Egypt, one of the first empires, was organized and unified around 3100 and 2900BC. It was a semi-independent state until the Roman conquest in 30BC. Egypt's long existence could have been because of their isolation from the rest of the world. The unending desert surrounded it on three sides and the Isthmus Suez, the only entrance into Egypt, surrounded it on the other. This was good for the Egyptians, since they didn't like change. A possible reason for their dislike could have been for their hierarchy system. The Gods were at the top, the dead under the Gods, the pharaoh was under the dead, and the citizens were at the bottom. This is where the saying "If it works, do not try to fix it" comes from. If life is acceptable as it stands, why change it?
Egypt was fine as it was. It was a very agricultural country, partly because of the fertile soil the Nile brought down each year, which meant a lot of people would be looking for jobs in that industry.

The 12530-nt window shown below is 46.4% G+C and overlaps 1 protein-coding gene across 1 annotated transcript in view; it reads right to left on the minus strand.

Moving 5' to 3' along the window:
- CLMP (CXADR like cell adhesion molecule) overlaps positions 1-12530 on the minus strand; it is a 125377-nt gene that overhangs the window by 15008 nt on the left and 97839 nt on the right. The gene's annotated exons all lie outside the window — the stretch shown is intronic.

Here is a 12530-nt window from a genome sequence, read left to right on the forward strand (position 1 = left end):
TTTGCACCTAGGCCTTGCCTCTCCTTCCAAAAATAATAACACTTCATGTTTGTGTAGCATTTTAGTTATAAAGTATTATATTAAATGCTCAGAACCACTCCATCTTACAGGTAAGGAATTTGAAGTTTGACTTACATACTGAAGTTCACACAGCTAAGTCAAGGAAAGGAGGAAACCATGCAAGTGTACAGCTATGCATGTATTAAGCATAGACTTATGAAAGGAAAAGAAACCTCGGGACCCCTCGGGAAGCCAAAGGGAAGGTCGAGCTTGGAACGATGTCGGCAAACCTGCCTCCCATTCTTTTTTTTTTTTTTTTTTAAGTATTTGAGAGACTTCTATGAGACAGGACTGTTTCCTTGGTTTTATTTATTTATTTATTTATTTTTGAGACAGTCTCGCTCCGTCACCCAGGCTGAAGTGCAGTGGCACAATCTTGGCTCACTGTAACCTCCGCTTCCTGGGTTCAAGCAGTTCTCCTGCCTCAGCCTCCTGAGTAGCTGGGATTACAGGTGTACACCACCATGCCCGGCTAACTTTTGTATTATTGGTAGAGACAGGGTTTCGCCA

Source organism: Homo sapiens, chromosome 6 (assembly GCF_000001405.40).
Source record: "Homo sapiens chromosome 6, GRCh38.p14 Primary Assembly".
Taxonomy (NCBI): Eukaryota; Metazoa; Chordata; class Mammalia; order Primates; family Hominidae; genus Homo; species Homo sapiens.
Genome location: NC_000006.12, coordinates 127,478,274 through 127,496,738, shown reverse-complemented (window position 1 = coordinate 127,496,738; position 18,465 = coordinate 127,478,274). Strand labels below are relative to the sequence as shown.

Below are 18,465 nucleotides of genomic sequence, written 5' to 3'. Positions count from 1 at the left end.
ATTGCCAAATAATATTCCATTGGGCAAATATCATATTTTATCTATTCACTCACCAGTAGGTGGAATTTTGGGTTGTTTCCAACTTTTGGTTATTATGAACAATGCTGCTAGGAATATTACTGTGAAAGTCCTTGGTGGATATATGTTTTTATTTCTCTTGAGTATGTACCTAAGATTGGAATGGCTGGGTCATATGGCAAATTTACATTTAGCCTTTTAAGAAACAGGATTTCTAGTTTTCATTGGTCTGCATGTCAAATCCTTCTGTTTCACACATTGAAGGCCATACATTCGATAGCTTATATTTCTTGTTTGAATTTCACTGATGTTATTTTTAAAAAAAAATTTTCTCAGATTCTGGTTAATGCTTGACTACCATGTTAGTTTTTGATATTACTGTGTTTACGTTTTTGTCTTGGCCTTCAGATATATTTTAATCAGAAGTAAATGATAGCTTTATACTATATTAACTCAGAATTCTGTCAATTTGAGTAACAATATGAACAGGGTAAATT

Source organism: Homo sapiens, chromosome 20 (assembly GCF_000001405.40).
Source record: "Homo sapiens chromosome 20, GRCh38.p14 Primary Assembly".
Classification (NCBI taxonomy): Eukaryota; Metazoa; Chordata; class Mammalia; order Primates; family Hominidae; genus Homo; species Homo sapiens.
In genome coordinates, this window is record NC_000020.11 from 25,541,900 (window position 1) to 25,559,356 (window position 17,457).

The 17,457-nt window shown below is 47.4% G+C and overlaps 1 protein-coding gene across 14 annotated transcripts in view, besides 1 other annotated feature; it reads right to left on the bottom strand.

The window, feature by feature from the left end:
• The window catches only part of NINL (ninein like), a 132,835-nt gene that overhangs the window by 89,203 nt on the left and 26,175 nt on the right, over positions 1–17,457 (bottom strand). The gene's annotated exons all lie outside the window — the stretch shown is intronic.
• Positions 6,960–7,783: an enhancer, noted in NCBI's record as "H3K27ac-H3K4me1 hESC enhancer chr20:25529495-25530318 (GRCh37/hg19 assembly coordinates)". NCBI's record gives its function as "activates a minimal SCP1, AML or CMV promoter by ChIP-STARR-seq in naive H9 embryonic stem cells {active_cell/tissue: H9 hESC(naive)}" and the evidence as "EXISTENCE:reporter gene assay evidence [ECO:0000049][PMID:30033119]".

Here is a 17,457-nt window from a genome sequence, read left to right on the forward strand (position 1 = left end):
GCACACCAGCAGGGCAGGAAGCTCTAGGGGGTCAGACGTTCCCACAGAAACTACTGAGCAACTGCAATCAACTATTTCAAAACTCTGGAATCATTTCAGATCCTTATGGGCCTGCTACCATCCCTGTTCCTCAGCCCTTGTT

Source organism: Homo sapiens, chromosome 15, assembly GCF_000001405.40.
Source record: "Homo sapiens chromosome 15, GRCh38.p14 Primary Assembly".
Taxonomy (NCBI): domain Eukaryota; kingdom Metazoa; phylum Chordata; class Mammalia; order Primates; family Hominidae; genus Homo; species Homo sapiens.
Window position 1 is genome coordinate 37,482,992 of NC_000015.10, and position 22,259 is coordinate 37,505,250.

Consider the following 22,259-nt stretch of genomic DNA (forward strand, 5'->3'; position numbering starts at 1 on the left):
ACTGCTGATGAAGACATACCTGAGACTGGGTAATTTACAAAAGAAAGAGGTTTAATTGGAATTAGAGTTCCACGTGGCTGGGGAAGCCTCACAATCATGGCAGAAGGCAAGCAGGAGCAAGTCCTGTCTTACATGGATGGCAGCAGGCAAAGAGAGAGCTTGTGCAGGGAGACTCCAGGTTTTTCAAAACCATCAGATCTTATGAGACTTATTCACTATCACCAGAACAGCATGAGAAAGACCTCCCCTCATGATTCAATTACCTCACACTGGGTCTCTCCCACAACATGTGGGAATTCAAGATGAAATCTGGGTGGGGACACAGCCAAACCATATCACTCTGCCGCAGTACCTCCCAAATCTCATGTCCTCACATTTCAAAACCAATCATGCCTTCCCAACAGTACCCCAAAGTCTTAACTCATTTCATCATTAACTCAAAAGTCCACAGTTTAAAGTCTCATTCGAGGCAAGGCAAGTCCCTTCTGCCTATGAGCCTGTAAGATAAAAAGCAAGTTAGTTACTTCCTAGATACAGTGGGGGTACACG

Since there were no jobs left, those people were used to build the Great Pyramids during a 400 year span from about 2700 to about 2300BC. These pyramids were built as large tombs for the royal family at the top of the hierarchy. This means that they prepared for the death of a members of they royal family, even before they were born. It may seem odd, but the Egyptians knew that death, a good thing, faced them, so they spent their lives and their fortunes (if they had any at all) preparing for it. It was after all, two large steps up their hierarchy system.
The ways of the Egyptians are mysterious. Why did they stay the same for nearly three thousand years,